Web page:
Straight Outta Compton
The First Great Gangsta Rap Record
With his 1985 declaration "Park Side Killers is makin' that green/One by one I'm knockin' 'em out," the Philadelphia rapper Schoolly D (Jesse Weaver Jr.) pushed hip-hop in the lucrative new direction that came to be known as gangsta rap.
When this brusque incendiary track reached the West Coast, and particularly South Central Los Angeles, it was all the kindling necessary to start a craze. Within a year, Ice-T had released "Six in the Morning," which borrowed directly from Schoolly D, and a loose-knit collective called N.W.A. (Niggaz Wit Attitude) was creating music that described, in graphic detail, a reality much of white America never encountered up close.
Two years later, N.W.A.'s second album, Straight Outta Compton, tore the genre wide open. Writing in Rolling Stone, comedian Chris Rock called it "the British Invasion for black people," an apt analogy considering how much subsequent hip-hop was directly inspired by it.
Straight Outta Compton opens with an assertion: "You are about to witness the strength of street knowledge." That's no empty boast. In the course of thirteen tightly wound tracks, MCs Ice Cube, Easy-E, and Ren tear, round-robin style, through descriptions of turf wars, revenge fantasies, sour drug deals, and late-night street-corner confrontations that turn into bloodbaths. These are more than just inventories of violence and cruelty: They're an insider's dissection of ghetto socioeconomics, highlighting the desperation and futility felt by those who see few opportunities on the horizon.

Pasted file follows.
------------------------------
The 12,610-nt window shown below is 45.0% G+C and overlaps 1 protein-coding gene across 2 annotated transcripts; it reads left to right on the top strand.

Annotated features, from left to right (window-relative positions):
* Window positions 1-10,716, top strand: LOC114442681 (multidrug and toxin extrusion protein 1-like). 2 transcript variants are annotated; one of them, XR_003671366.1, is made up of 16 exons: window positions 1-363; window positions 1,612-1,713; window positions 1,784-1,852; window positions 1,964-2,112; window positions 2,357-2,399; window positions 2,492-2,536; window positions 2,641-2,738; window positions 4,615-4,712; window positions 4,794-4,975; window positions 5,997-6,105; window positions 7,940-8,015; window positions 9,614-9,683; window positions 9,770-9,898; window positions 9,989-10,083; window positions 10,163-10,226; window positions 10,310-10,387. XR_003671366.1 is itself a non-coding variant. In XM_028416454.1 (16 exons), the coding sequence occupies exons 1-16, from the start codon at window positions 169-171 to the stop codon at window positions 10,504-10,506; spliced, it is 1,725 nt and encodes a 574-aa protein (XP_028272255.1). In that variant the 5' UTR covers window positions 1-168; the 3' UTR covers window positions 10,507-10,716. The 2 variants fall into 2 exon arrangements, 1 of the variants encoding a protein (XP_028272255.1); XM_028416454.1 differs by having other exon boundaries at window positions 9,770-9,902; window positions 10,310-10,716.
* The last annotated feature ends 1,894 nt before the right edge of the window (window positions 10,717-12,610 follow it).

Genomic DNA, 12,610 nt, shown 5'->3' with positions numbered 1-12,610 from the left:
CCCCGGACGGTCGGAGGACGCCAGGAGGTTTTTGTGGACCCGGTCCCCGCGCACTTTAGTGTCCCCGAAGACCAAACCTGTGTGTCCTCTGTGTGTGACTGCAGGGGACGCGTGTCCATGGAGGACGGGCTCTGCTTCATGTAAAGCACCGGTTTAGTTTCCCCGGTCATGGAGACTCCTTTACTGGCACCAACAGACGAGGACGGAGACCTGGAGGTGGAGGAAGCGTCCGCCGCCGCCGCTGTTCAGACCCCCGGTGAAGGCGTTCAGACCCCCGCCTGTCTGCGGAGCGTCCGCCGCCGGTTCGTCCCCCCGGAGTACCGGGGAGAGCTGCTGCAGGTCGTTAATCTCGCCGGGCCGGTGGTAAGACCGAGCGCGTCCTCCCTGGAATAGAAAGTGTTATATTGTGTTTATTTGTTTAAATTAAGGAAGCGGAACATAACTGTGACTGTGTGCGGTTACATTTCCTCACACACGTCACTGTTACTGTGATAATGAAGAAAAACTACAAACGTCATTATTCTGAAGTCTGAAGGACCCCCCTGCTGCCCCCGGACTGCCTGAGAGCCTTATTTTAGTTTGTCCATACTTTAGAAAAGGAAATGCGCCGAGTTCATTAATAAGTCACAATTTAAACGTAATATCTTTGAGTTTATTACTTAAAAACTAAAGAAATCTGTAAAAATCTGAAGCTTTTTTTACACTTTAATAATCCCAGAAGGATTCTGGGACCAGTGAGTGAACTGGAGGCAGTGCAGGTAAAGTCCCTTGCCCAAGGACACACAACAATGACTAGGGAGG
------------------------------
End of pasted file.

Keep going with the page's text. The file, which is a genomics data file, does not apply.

This album sparked enormous controversies—one song, which denigrated the police, drew the ire of the FBI, while others were denounced for their lack of respect for women. Some of the raps are difficult to defend, but not the musical backdrops: The assault-rifle drum machine rhythms concocted by Dr. Dre remain an industry standard. Though they lack the menacing adornment of later Dre productions (notably his own The Chronic, see p. 236), the destabilized, eerie unsettled feeling he creates here makes it easy for the rappers to let their inner thugs loose.
Released: 1988, Priority
Key Tracks: "Gangsta Gangsta," "Straight Outta Compton," "Express Yourself."
Catalog Choice: Ice Cube: AmeriKKKa's Most Wanted
Next Stop: Dr. Dre: The Chronic
After That: Public Enemy: Fear of a Black Planet
Book Pages: 557–558
#1 from ben, Baltimore MD - 11/04/2010 2:32
While reading your review of this album I noticed your passing reference to Ice-T. It was the only time I came across his name while reading your remarkable book.
Judging by your incredible knowledge of music I am sure that you know that there are people who consider Ice T to have been an original innovator of gangster rap(even more so than Schooly D,and that he made a few recordings that some feel stand alongside Straight Outta Compton as pioneering the genre, such as Power and O.G. Of course, I highly doubt that you do not know about these recordings since you know so much about music, but reading your review made me wonder what your views on Ice T are.
I have heard Straight Outta Compton, but I have never heard anything from Ice T though I have read several reviews. I just want to know…
What is your opinion of Ice T as a musical artist?
Is there or is there not anything by him that you would consider essential listening?
How do you see his influence on rap music in relation to that of N.W.A.?Commenting is not available in this content area entry.